I was involved in a conversation regarding youth crime and creating safer communities through public arts programmes . The conversation covered everything from parenting, television and game consoles to education and life long learning. However, it surprised me that some people do not see the relevance of what we eat and how this contributes our mental state, nurtured by our physical environment.
Government statistics and school surveys continue to monitor the educational attainment of our children, paying particular attention to the variances of sex and ethnic background. I believe more emphasis should be placed on food and the provision of nutritional meals. Surely this must be relative to performance and surely Michelin chef Jamie Oliver’s high profiled investigation into school meals suggest we do more?
School monitoring has explored the performance of minority groups and most notably focused on the under achievement of black boys. National statistics in general also tell of disproportionate levels of blacks confined to prisons, mental health institutes, unemployment, low paid jobs and having fewer opportunities to reach their potential. The connected reasons and figures seem to be overlooked by right wing newspapers, happy to promote statistics released under freedom of information laws. One issue highlighted is the suggestion black men are responsible for two-thirds of shootings, robberies and street crimes in London.
So where am I going with this? Unfortunately I don’t have a magic wand but I do believe a collaborative approach to solving such problems is needed. It must include local professionals, parents and leaders within our communities involved in monitoring all of the aforementioned areas. Public art initiatives involving deprived or underachieving members of communities will also help and may be a preventative measure. We cannot leave it to the state to only take an interest in neglected members of our society during the run up to local and national elections just for votes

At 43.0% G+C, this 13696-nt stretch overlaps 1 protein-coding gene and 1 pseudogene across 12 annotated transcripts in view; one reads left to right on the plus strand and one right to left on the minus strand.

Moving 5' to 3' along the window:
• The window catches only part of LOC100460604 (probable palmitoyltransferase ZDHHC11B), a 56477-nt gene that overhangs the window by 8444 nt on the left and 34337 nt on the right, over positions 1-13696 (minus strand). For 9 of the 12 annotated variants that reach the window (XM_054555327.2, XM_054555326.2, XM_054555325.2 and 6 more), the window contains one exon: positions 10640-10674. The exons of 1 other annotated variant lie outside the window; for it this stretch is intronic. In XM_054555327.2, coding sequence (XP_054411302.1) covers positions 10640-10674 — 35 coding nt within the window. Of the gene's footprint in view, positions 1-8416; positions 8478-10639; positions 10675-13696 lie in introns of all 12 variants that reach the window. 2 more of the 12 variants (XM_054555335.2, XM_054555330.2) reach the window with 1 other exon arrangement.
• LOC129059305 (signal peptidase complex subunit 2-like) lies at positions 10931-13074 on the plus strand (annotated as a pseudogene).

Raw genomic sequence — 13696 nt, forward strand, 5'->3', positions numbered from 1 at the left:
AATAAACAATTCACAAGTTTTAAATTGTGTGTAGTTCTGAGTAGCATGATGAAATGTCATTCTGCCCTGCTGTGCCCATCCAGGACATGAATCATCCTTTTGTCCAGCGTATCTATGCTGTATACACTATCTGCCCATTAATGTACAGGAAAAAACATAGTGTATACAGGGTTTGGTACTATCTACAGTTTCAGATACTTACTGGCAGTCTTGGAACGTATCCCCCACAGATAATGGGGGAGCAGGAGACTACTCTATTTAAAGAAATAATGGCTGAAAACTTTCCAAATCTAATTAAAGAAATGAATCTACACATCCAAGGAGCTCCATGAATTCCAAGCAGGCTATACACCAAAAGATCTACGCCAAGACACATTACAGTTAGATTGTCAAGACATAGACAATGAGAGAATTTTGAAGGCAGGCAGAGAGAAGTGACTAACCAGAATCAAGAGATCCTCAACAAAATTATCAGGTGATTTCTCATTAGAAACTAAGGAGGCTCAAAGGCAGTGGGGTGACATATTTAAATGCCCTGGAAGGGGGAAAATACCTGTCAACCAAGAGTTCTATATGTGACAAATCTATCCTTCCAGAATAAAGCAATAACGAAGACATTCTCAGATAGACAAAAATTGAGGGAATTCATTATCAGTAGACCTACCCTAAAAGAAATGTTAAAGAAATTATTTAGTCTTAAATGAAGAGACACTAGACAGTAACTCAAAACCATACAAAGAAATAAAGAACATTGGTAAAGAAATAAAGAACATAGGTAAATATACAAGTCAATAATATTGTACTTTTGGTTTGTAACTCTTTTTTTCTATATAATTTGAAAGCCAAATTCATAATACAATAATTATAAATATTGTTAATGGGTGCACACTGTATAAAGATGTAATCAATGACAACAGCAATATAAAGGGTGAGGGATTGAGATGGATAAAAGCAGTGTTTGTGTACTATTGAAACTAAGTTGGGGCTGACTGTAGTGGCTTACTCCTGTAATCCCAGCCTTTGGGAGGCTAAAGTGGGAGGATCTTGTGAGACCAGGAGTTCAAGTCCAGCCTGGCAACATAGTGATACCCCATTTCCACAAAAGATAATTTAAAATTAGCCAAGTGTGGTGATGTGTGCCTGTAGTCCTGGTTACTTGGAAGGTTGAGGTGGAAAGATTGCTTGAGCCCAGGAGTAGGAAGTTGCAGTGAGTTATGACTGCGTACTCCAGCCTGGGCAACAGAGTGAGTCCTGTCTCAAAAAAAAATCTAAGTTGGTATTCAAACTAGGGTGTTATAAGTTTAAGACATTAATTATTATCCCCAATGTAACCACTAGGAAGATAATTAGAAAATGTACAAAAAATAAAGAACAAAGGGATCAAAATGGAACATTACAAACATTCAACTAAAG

The conversation reminded me of Lliaila Afrika’s book Nutricide. The book provides a comprehensive analysis of the economics of food manipulation and the historical impact of nutritional deficiencies on the psyche of both white and African Americans. Personally, I found it very thought provoking. It is a controversial book some may find difficult to.. ‘digest’ if you pardon the punt. The book provides facts and figures on how Uncle Sam benefits from the average Joes ignorance about junk food, poor nutrition and its contribution to mental illness, emotional disturbances particularly amongst children and the breakdown of communities. Without generalising I have travelled to many cities and I do notice the ‘high crime’ areas tend to be those with a plethora of fast food outlets, liquor stores and not much else!
The author’s research uncovers the historical differences in diets between Europeans and Africans and highlights the negative impact a particular western diet has. I’m no expert but surely there is some truth in his message that diet is a very important component determining the path of our youths. Maybe, just as we are products of your environment, we are products of what that environment continues to eat?